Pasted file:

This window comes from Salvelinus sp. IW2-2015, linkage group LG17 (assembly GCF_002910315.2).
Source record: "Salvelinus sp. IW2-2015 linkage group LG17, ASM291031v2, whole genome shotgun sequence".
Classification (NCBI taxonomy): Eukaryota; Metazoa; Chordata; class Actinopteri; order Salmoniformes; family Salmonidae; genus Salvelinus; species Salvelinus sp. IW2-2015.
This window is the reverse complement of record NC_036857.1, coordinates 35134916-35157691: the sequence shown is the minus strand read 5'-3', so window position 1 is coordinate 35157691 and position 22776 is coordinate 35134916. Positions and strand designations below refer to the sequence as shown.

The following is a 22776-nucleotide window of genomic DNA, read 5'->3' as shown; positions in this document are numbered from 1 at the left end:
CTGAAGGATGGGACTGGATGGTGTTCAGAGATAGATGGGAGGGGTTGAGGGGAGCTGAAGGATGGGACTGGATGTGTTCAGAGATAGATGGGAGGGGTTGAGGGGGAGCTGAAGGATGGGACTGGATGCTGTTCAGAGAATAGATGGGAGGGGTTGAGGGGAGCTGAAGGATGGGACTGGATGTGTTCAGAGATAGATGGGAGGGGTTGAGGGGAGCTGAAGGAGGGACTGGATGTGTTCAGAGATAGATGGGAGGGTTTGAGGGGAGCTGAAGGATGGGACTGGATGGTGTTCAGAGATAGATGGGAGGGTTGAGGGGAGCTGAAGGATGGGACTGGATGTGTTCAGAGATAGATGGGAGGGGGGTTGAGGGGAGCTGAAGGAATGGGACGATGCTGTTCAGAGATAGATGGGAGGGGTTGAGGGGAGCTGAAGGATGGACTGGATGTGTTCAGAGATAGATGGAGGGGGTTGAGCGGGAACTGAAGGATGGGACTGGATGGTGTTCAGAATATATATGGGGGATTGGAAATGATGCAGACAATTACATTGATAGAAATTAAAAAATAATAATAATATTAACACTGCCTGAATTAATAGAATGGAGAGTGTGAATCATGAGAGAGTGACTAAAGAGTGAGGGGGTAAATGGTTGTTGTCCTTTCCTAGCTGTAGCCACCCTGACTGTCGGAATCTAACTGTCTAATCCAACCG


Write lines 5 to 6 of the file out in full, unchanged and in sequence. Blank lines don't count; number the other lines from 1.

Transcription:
The following is a 22776-nucleotide window of genomic DNA, read 5'->3' as shown; positions in this document are numbered from 1 at the left end:
CTGAAGGATGGGACTGGATGGTGTTCAGAGATAGATGGGAGGGGTTGAGGGGAGCTGAAGGATGGGACTGGATGTGTTCAGAGATAGATGGGAGGGGTTGAGGGGGAGCTGAAGGATGGGACTGGATGCTGTTCAGAGAATAGATGGGAGGGGTTGAGGGGAGCTGAAGGATGGGACTGGATGTGTTCAGAGATAGATGGGAGGGGTTGAGGGGAGCTGAAGGAGGGACTGGATGTGTTCAGAGATAGATGGGAGGGTTTGAGGGGAGCTGAAGGATGGGACTGGATGGTGTTCAGAGATAGATGGGAGGGTTGAGGGGAGCTGAAGGATGGGACTGGATGTGTTCAGAGATAGATGGGAGGGGGGTTGAGGGGAGCTGAAGGAATGGGACGATGCTGTTCAGAGATAGATGGGAGGGGTTGAGGGGAGCTGAAGGATGGACTGGATGTGTTCAGAGATAGATGGAGGGGGTTGAGCGGGAACTGAAGGATGGGACTGGATGGTGTTCAGAATATATATGGGGGATTGGAAATGATGCAGACAATTACATTGATAGAAATTAAAAAATAATAATAATATTAACACTGCCTGAATTAATAGAATGGAGAGTGTGAATCATGAGAGAGTGACTAAAGAGTGAGGGGGTAAATGGTTGTTGTCCTTTCCTAGCTGTAGCCACCCTGACTGTCGGAATCTAACTGTCTAATCCAACCG